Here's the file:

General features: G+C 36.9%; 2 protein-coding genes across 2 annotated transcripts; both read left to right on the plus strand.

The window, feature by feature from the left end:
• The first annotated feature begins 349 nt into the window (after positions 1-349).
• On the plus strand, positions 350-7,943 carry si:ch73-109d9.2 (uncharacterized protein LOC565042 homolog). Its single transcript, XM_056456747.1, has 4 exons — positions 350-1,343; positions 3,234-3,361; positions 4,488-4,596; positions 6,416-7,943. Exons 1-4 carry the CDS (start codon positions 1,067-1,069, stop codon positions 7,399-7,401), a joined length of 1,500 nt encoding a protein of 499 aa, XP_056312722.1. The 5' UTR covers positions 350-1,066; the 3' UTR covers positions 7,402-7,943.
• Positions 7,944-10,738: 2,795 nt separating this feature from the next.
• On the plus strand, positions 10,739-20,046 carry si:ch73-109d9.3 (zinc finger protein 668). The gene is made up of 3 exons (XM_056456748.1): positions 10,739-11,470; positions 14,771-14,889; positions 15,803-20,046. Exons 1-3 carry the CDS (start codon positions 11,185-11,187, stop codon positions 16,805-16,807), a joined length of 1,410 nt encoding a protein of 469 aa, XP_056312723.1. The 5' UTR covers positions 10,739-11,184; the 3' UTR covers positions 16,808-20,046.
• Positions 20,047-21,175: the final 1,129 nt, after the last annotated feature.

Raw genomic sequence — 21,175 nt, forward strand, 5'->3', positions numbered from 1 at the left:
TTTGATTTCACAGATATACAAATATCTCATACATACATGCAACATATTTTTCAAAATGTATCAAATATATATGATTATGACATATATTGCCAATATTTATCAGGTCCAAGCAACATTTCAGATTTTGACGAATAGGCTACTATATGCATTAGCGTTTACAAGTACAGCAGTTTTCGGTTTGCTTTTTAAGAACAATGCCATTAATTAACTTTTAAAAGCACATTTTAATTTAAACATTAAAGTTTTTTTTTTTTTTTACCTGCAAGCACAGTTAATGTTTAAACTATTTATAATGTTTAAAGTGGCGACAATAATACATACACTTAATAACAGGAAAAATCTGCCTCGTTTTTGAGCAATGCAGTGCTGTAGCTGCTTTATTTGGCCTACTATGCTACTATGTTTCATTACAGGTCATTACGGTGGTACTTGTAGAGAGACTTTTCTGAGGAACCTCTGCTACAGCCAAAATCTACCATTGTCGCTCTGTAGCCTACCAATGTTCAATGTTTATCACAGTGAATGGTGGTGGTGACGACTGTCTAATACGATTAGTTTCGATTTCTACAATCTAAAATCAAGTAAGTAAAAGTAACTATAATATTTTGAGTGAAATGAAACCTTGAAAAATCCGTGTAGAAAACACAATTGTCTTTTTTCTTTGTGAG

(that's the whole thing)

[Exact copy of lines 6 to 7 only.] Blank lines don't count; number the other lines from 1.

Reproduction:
• On the plus strand, positions 10,739-20,046 carry si:ch73-109d9.3 (zinc finger protein 668). The gene is made up of 3 exons (XM_056456748.1): positions 10,739-11,470; positions 14,771-14,889; positions 15,803-20,046. Exons 1-3 carry the CDS (start codon positions 11,185-11,187, stop codon positions 16,805-16,807), a joined length of 1,410 nt encoding a protein of 469 aa, XP_056312723.1. The 5' UTR covers positions 10,739-11,184; the 3' UTR covers positions 16,808-20,046.
• Positions 20,047-21,175: the final 1,129 nt, after the last annotated feature.